Now you have miraculously filled my have a turkey for our very own Thanksgiving dinner. May God bless you over and over for what you have done for me and my family."

By now, everyone in the checkout line was listening intently to the story even though she had been speaking softly. The man behind me in line pulled out his wallet, handed her a large bill and told her to get anything else she might need for the Thanksgiving dinner. Several other people (including myself) did the same. The cashier told her, "Don't worry, honey. I'll put your turkey aside. You go get what you need."

When she protested that this was too much money and she couldn't accept it, the cashier said, "You're gonna need some for Christmas."

The woman was sobbing by this time, and hugging everyone in the checkout line. She looked at me through the tears and said, "You may not know it, but you are an angel. I know God sent you here today. I promise that when I get back on my feet, I'll do something like this for someone else."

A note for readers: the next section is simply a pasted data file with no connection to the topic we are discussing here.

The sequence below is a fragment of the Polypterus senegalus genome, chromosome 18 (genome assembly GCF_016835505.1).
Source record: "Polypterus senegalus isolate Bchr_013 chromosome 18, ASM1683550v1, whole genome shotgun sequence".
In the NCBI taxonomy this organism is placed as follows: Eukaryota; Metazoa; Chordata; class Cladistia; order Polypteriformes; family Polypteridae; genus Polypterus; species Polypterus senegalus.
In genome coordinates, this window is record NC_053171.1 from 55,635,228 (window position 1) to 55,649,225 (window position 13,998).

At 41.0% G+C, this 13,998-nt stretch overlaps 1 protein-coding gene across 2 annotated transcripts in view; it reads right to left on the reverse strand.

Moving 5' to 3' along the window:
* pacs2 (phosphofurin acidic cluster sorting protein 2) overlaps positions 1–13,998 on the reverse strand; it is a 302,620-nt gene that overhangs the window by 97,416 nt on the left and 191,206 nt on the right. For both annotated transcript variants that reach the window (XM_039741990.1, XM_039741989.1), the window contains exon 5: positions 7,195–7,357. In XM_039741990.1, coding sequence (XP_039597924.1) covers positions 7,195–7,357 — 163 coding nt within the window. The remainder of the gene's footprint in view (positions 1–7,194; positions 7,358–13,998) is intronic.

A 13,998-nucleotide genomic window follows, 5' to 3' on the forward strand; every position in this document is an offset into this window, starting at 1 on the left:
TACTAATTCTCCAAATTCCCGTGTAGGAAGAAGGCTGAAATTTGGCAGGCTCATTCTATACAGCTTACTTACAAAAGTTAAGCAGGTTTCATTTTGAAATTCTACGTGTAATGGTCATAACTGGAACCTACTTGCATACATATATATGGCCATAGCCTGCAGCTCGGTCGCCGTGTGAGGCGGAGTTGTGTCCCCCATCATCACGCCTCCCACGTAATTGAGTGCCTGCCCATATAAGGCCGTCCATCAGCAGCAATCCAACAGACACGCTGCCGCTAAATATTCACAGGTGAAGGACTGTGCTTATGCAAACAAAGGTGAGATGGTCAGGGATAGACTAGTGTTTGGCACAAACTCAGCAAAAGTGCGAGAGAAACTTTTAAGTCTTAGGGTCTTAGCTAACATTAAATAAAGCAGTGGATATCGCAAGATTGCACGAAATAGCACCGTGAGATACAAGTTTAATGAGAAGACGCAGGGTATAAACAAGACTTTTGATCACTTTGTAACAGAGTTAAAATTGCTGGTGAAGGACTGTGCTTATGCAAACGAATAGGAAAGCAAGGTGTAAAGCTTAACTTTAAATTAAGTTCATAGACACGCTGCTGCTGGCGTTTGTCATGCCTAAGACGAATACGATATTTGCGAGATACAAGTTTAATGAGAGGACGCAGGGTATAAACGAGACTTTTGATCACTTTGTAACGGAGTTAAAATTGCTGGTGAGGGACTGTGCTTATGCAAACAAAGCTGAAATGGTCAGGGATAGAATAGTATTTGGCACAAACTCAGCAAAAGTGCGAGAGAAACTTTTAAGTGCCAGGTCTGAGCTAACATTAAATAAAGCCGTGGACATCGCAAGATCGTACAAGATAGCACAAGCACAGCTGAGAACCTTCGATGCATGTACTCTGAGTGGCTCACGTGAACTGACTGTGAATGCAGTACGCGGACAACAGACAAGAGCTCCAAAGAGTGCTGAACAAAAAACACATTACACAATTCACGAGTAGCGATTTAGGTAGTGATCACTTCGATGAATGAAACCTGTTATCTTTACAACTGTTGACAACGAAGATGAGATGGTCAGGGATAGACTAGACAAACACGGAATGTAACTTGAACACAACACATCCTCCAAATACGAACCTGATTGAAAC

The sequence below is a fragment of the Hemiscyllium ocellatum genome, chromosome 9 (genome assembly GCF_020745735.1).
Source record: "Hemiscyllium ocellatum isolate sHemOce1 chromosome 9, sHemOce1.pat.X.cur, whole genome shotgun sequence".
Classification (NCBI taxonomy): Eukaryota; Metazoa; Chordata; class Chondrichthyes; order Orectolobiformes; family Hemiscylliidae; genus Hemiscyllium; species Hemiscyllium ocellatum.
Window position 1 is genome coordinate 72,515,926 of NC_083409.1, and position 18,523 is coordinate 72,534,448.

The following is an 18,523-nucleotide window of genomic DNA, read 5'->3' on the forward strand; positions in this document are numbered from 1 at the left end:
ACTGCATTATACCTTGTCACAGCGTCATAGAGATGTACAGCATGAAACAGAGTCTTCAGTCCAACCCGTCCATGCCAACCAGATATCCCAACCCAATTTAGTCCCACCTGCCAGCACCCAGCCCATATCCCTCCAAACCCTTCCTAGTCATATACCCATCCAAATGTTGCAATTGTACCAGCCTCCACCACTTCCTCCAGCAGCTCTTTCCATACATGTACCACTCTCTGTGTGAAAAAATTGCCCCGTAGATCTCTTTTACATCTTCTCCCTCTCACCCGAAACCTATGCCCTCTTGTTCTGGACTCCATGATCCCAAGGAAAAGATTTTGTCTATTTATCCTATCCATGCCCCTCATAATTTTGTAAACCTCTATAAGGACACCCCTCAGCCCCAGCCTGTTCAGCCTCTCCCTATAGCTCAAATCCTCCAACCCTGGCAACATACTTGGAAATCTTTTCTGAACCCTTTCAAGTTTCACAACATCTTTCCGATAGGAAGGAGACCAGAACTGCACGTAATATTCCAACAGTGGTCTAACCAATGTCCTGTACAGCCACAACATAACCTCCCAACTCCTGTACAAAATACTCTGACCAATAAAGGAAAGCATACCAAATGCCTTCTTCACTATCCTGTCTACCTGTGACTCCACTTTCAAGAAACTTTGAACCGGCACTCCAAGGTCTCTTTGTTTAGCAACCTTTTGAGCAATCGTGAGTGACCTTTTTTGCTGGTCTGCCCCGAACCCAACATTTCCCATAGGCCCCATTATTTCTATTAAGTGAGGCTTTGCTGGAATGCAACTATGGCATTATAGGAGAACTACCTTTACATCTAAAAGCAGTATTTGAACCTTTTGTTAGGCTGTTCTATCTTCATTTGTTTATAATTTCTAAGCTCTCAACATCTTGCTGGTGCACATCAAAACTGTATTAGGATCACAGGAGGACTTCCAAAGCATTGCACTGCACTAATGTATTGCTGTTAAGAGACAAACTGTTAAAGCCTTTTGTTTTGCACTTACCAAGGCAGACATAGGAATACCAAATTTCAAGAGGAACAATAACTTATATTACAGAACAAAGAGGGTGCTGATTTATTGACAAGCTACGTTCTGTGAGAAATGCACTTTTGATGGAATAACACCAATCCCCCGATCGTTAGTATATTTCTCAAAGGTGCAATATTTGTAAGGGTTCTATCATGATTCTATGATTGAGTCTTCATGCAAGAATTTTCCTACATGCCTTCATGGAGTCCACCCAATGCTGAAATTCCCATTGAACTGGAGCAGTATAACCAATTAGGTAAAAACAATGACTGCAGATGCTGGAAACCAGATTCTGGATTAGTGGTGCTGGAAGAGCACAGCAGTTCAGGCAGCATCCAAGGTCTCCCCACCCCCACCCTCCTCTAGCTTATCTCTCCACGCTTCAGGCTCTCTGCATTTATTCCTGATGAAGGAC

Such a simple thing. A free turkey that I did not need suddenly brought a group of strangers together to help a woman temporarily down on her luck. I left the store feeling quite humbled and with a much lighter step. For this family, on this Thanksgiving Day, life will be back to normal. Those three children will enjoy a real Thanksgiving feast, together as a family.

And so, it really is about more than a turkey. This turkey represented hope for this woman, in a time of grief and pain. I feel blessed to have played a small role.


Tuesday, November 25, 2008

Oldenfields, the Lilly House

On our recent visit to Indianapolis, we toured Oldenfields, the home of the late Josiah K. Lilly Jr. and his wife Ruth Brinkmeyer Lilly. J.K. Lilly was the grandson of the more famous Eli Lilly, founder of the pharmaceutical company Eli Lilly and Company. The 26-acre estate and home are now considered a National Historic Landmark.